Fullscreen User Comments
Share on Twitter Share on Facebook Share on LInkedIn Share on GooglePlus

Loading…

Loading…

Loading…

Loading…

Loading…

Linux Foundation moves towards “Harmonization 2.0” with its open source networking initiatives

ONS2018 c Linux Foundation

Where's TelecomTV? ONS 2018 © Linux Foundation

  • 100 members signed up to the LF Networking Fund
  • 35 companies now formally deliver OpenDaylight-based solutions
  • ONAP enables nearly 60 per cent of the world’s mobile subscribers
  • OPNFV and ETSI will co-locate the next community testing events

Around 1,600 developers, OEMs and operators attended the ONS open networking summit in Los Angeles last week, in what was the Linux Foundation’s most news-heavy event to date. The interconnection of the Linux Foundation (LF) and the huge number of open source projects is quite a complicated picture to understand. Basically, the LF Networking Fund (LFN) provides administration services and facilitates collaboration across networking projects like the telco-friendly ONAP and OPNFV.

Where it gets complex is the ever-changing nature, name and scope of many of these projects. Case in point, the OpenContrail network virtualization platform for the cloud has now to the LF and changed its name to Tungsten Fabric. Keeping up with all this requires attending ONS – which has helpfully just announced a European event for September in Amsterdam.

“LFN’s mission is to deliver leading open source network platforms that enable the cloud-native future of service providers, enterprises, cloud providers and application developers,” said Arpit Joshipura, general manager of Networking, The Linux Foundation. “Our growth signals the increasing role of open source networking in driving innovation in new areas like edge computing and 5G. We are thrilled to celebrate expansion across all of our projects and the overall ecosystem with major community and technical milestones.”

LFN was only created in January this year as a new “umbrella” entity focused on developing integration, efficiencies and member engagement across a number of open source projects. These include: FD.io, OpenDaylight, ONAP, OPNFV, PNDA and SNAS. Since launch, LFN says it now has 100 members, spanning a diverse group of organizations and industries. Microsoft has deepened its commitment to open source networking by upgrading its membership to Gold, while Dell EMC joins as a Silver member. New Associate members include the MEF and Open Networking Foundation (ONF).

TelecomTV has already covered ONS news from AT&T regarding White Boxes, the new DANOS project, as well as ONAP running in Azure. Some of the other key project highlights flagged up by LFN at the event last week included:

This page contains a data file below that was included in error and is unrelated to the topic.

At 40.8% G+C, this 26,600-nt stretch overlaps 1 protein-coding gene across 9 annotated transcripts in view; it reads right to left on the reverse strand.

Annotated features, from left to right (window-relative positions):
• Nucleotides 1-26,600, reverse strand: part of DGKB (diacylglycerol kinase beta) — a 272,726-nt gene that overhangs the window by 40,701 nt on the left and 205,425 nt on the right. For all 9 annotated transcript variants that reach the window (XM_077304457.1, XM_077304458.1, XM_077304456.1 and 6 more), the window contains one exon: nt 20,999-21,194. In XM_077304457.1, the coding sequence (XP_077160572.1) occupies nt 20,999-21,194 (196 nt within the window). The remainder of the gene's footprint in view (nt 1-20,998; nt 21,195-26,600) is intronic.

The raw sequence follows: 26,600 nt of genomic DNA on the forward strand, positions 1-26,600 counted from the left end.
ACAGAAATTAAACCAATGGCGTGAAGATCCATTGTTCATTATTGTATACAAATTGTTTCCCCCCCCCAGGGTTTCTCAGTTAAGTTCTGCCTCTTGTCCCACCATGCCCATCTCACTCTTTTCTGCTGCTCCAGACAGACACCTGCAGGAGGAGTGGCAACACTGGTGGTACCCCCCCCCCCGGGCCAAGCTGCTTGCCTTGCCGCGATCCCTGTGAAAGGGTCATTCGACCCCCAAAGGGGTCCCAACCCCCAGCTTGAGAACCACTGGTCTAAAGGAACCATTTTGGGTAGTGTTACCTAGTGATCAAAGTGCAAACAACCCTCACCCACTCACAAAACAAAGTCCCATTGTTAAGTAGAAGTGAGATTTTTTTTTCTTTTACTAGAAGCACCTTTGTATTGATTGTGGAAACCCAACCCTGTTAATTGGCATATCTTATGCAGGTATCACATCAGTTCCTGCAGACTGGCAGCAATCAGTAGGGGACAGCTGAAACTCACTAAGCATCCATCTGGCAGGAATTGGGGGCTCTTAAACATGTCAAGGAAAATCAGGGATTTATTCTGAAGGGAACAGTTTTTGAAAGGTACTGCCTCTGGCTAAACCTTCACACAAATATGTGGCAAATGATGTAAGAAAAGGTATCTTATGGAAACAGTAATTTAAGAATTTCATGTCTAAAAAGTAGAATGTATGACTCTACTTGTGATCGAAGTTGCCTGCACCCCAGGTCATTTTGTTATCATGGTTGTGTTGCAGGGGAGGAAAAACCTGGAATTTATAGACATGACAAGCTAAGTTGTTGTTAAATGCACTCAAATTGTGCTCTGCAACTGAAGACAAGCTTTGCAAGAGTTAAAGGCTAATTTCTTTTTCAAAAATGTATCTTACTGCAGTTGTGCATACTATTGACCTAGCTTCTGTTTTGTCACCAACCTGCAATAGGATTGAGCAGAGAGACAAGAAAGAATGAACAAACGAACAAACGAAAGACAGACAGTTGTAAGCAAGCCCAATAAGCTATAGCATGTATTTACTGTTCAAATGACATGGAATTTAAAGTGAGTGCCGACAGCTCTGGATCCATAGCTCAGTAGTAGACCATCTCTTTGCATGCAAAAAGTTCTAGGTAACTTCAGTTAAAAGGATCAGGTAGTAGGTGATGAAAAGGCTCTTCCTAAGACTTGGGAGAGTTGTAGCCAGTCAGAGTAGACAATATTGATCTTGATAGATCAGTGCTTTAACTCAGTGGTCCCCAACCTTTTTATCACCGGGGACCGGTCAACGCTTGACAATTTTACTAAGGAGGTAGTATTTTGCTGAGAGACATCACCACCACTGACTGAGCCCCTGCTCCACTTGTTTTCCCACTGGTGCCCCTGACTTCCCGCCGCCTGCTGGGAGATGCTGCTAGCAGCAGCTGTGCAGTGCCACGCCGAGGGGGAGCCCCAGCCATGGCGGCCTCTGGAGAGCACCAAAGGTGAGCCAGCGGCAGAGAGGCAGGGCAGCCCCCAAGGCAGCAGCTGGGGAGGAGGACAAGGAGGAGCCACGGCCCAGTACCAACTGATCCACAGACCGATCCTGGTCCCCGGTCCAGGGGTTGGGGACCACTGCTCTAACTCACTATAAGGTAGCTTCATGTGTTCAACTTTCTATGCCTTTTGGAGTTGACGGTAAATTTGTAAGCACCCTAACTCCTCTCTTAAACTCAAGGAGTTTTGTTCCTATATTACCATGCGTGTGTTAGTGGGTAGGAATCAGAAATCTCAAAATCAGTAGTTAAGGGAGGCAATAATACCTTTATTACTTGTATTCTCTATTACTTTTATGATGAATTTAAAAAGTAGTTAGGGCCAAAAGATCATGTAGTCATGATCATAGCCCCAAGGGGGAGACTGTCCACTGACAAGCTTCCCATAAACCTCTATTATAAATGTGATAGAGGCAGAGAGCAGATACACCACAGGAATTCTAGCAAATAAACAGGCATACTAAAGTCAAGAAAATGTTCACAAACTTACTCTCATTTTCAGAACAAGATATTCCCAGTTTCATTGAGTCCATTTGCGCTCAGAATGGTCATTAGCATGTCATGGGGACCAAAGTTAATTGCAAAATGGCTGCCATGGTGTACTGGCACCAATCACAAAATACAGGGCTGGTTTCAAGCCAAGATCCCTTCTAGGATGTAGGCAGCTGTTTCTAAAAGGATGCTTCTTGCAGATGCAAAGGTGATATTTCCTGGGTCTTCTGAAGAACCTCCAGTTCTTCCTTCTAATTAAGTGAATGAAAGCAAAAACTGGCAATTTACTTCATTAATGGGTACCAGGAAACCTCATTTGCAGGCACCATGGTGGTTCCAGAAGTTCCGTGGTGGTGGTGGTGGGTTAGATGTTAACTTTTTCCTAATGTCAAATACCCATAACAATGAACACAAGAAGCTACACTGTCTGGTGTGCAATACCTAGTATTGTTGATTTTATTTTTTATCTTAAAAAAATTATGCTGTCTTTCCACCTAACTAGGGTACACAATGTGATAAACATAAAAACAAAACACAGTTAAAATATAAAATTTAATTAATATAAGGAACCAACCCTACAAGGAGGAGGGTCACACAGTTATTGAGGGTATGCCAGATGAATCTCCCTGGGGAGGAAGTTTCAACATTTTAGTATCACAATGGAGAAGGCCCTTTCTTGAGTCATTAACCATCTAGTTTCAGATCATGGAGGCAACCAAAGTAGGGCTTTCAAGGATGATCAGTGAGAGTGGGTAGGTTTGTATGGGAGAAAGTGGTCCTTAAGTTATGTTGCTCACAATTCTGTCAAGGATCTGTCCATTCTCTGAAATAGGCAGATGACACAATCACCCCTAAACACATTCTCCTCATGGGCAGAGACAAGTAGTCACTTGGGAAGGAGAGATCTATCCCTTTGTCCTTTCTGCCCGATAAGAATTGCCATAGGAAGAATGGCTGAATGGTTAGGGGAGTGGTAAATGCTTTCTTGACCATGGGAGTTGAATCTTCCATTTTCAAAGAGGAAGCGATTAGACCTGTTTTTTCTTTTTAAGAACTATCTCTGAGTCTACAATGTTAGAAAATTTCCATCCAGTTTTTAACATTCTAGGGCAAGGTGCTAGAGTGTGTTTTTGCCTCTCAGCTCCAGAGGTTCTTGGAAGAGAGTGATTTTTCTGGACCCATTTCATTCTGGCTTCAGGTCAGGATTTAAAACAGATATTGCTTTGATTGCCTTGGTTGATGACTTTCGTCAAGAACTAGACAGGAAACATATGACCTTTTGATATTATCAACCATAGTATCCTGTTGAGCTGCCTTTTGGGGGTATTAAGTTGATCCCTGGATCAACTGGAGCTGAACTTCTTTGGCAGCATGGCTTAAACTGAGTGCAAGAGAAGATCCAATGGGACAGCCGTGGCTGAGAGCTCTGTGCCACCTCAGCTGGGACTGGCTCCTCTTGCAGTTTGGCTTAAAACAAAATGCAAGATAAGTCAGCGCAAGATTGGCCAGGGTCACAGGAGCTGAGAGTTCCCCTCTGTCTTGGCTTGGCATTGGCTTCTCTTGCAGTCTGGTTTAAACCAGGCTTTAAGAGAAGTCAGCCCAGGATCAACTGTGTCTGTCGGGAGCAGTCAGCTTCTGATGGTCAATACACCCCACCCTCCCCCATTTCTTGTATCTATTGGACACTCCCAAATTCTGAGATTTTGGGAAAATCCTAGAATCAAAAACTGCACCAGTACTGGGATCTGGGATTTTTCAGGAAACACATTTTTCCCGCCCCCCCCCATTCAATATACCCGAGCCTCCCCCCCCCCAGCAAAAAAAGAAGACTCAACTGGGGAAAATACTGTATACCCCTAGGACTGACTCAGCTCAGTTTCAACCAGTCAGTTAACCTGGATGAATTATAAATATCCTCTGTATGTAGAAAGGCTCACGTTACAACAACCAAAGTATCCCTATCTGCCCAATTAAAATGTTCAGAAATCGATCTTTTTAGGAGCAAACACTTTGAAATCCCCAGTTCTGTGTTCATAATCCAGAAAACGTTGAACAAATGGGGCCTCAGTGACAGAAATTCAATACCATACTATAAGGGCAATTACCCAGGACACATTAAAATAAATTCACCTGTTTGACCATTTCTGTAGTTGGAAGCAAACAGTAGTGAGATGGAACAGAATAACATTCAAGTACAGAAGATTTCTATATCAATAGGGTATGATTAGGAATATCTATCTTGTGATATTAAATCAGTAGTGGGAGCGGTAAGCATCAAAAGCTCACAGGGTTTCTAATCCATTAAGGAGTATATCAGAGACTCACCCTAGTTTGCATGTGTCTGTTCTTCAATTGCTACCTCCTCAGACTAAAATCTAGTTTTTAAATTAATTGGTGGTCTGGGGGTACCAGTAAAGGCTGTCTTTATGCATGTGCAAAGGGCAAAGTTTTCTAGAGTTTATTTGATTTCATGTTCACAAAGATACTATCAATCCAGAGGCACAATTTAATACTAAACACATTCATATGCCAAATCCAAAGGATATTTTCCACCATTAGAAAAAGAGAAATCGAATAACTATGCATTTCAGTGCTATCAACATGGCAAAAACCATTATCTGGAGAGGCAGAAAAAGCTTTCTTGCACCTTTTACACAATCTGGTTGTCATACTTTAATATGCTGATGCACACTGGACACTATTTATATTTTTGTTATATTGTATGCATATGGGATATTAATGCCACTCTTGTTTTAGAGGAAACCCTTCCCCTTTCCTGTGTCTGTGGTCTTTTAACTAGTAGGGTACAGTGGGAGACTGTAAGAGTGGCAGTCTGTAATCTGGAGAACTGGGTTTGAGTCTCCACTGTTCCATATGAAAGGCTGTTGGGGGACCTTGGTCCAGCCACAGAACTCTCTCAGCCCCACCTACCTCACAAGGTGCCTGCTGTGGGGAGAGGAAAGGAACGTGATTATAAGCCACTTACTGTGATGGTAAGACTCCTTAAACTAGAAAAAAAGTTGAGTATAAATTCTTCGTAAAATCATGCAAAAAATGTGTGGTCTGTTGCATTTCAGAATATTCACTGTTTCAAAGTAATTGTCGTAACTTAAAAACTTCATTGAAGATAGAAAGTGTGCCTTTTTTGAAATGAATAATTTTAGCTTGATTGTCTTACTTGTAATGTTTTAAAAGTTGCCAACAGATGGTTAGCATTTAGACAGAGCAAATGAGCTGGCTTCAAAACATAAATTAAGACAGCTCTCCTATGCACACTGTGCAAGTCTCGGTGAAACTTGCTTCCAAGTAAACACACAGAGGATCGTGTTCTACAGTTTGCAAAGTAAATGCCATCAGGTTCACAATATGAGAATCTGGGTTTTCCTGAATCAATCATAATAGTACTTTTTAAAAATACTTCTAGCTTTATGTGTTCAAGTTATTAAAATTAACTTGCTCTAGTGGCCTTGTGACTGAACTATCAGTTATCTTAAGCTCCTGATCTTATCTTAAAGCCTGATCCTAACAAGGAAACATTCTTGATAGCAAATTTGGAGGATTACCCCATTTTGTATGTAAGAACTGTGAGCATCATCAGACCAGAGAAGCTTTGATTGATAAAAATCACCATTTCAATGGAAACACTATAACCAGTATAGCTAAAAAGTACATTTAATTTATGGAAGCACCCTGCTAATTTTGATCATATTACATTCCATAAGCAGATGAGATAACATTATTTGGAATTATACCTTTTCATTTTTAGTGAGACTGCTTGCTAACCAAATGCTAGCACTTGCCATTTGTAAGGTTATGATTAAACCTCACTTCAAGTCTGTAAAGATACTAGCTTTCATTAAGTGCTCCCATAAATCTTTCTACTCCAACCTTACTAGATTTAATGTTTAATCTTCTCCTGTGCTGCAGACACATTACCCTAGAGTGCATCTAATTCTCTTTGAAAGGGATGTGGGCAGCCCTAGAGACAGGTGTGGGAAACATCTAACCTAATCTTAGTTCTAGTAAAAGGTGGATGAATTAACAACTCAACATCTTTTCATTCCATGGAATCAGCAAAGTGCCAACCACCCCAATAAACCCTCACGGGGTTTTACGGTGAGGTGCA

• Over 35 companies now formally deliver OpenDaylight-based solutions, applications, professional services and training, and many others use components of the platform within their privately branded offerings. To date, OpenDaylight has been deployed in carrier networks, such as Bell Canada, Orange, and China Mobile.
  • The latest release from Platform for Network Data Analytics (PNDA) now includes multi-user awareness as well as support for securing web services via certificate and key upload.
  • FD.io recently issued its sixth release, focused on enhancements to improve Kubernetes networking, Istio, and cloud native NFV. FD.io’s high-performing data plane services offered in a container now allow it to be used to construct cloud native VNFs enabling NFV to move from virtual machines to Kubernetes.
  • ONAP celebrated its one-year anniversary with an expanded list of cross project deployments and news that it now enables nearly 60 per cent of the world’s mobile subscribers.
  • ONAP and Kubernetes were demoed together at ONS, showing the best of network automation and cloud native orchestration by enabling ONAP deployments to any public, private, or hybrid cloud.
  • Orange and China Mobile are now using OPNFV’s Continuous Integration (CI) pipeline and testing to create internal NFV onboarding frameworks. Also, the LFN’s formal partnership with the Open Compute Project (OCP) brings expanded integration and testing of OCP hardware with OPNFV software as well as collaboration across open source hardware and software to enable full open source network stacks.
  • Integration with ETSI is expanding as OPNFV and ETSI will co-locate the next community testing events in May and June in Sophia Antipolis, France.

The LF says harmonizing open source and standards paves the way to a long-anticipated convergence of automation and virtualization within networks. In 2017 open source networking projects began to integrate their ideas across platforms, introducing an open, modular networking stack. The mission for LFN this year is to shape the future impact of open source networking, a catalyst in the disruption of traditional networks, which Arpit Joshipura calls Harmonization 2.0.

“It is exciting to welcome so many wonderful organizations from across technology, finance, education, transportation, communications and other important industries into The Linux Foundation,” said Jim Zemlin, executive director, The Linux Foundation. “We look forward to working with them and the broader open source community to continue building new and better innovative technologies.”

Join The Discussion

Related Stories

x By using this website you are consenting to the use of cookies. More information is available in our cookie policy. OK